Proper interpretation of our estimates requires consideration of several features specific to our approach. First, not all children will begin school in the year predicted by school entry policies. The parents of a child born before the school entry date may hold their child back by a year, and the parents of a child born after the school entry date may petition for their child to start school a year before typically allowed, or may start their child in private school.3 For neither type of child will schooling progression be affected by school entry policies. This suggests that our estimates may disproportionately reflect the experience of women from low socio-economic backgrounds, whose parents are somewhat more likely to comply with school entry policies (Elder and Lubotsky 2006).
Second, even if school entry policies affect a woman’s schooling progression, they may not affect education at motherhood. For example, for a woman intent on obtaining a specific level of schooling before dropping out and beginning a family, education at motherhood is unaffected by the timing of school entry. School entry policies affect education at motherhood for two types of women: those still enrolled in school and those who have already completed schooling, whose school-leaving decision was age-dependent (i.e., not just schooling-dependent). For example, a woman who drops out of school at the earliest age allowed under a typical compulsory schooling law will have fewer years of education if she starts school late (Angrist and Krueger 1992).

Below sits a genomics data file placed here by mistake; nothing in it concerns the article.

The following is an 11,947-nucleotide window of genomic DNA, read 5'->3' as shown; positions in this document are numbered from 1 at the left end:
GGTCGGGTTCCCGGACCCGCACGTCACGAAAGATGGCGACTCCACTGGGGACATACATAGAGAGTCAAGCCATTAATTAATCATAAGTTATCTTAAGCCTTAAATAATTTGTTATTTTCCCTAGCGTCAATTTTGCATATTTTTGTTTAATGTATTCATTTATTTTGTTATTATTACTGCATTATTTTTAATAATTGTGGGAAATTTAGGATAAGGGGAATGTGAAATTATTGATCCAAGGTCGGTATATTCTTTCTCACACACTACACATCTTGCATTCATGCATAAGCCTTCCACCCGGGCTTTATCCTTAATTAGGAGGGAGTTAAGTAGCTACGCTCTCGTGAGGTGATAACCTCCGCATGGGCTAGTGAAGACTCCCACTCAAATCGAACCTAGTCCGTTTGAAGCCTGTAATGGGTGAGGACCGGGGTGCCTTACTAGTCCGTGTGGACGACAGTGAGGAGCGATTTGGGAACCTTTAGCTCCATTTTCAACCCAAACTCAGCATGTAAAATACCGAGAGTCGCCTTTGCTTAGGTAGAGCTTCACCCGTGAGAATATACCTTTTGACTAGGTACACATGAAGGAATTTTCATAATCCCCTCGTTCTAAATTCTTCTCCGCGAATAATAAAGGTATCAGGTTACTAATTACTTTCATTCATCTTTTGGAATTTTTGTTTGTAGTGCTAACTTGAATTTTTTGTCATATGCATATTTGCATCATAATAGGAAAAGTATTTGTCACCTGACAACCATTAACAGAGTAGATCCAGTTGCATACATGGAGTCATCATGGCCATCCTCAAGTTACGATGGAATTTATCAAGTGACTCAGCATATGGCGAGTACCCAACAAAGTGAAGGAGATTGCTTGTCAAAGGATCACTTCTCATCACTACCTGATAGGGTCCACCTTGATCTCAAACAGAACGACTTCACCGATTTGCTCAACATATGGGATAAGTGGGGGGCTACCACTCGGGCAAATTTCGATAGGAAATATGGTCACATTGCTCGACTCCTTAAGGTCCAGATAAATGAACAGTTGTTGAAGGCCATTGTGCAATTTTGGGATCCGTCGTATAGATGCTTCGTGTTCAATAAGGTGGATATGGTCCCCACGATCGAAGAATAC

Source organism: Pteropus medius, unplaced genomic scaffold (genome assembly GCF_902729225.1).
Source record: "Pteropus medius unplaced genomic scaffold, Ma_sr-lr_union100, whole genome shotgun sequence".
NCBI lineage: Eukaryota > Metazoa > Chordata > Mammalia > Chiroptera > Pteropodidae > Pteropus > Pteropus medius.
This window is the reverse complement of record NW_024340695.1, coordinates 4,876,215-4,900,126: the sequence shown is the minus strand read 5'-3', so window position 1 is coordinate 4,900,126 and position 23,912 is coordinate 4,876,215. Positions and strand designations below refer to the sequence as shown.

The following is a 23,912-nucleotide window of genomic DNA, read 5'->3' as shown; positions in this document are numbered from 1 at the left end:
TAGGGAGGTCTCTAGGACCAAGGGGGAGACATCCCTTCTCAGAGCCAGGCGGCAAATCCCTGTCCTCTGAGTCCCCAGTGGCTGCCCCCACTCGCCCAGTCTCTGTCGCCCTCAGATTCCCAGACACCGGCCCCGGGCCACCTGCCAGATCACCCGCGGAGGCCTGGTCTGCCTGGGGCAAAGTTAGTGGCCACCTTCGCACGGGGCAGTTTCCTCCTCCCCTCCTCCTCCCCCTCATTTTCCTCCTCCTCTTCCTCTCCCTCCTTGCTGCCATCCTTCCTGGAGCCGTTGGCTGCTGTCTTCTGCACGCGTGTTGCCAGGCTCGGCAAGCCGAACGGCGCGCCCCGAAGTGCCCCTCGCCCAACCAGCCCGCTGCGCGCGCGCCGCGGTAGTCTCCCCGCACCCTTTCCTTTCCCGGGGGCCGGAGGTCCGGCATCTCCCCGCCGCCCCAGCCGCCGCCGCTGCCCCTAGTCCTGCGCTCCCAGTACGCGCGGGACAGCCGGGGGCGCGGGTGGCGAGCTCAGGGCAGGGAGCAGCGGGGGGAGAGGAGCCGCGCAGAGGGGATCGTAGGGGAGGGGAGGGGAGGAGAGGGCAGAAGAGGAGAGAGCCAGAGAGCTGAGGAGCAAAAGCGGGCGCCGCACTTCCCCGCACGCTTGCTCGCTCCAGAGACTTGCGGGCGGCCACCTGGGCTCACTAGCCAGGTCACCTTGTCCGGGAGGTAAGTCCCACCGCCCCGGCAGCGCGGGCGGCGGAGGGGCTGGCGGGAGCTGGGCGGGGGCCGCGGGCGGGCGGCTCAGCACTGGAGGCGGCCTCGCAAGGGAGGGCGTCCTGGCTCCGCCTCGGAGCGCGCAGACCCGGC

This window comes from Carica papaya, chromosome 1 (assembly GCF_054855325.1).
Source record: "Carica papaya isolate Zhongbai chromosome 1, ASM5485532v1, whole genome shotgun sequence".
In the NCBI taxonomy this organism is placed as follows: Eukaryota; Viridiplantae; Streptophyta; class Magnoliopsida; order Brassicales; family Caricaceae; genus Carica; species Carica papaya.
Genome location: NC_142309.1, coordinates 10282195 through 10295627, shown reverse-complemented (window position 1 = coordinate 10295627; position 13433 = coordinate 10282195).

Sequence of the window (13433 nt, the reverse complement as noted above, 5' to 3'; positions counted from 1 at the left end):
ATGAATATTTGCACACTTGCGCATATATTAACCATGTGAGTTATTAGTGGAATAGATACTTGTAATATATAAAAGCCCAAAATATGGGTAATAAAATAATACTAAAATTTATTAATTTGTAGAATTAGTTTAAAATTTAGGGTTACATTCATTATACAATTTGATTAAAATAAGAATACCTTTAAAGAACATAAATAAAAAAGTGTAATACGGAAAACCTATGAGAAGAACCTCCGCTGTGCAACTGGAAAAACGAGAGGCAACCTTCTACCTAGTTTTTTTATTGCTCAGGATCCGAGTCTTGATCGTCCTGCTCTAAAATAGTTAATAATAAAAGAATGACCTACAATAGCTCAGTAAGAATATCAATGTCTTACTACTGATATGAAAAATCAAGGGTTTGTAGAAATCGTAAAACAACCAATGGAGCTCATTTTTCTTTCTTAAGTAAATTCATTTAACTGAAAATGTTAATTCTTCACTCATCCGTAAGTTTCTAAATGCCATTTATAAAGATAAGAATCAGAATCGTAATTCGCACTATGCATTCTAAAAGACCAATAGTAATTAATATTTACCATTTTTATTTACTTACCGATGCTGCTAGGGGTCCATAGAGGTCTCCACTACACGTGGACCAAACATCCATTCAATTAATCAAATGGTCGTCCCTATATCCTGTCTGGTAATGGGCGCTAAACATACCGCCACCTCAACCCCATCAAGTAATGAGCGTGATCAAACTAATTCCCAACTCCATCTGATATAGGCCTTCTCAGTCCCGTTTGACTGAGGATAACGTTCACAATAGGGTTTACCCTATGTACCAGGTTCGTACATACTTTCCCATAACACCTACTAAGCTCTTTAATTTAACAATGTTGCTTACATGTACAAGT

This suggests that our estimates may be most relevant for women at risk of dropping out of school. Such women are likely to give birth at earlier ages than women intent on attaining a specific level of schooling, such as a college degree. Empirically, we find that school entry policies exert the greatest impact on the education of women giving birth at young ages. Thus, we stratify most of our analysis by age, focusing on women age 23 or younger, for whom our first stage relationship is strongest. Third, if the dropout decision is affected by both current age and schooling level, and if school completion is a binding constraint on fertility timing, then we should expect to see effects of school entry policies on two factors that potentially affect infant health—education at motherhood and age at motherhood. life without allergy
In general, this would lead to a failure of the order condition for instrumental variables (fewer instruments than endogenous regressors), preventing consistent estimation of the effect of female education on infant health without additional instruments. However, surprisingly, we document that school entry policies affect neither the probability of becoming a mother nor age at motherhood. This suggests that for women whose dropout decisions depend on schooling level, schooling completion is not a binding constraint on fertility timing. Importantly, this also implies that our approach identifies an education effect unconfounded by selection into motherhood and unconfounded by age at motherhood.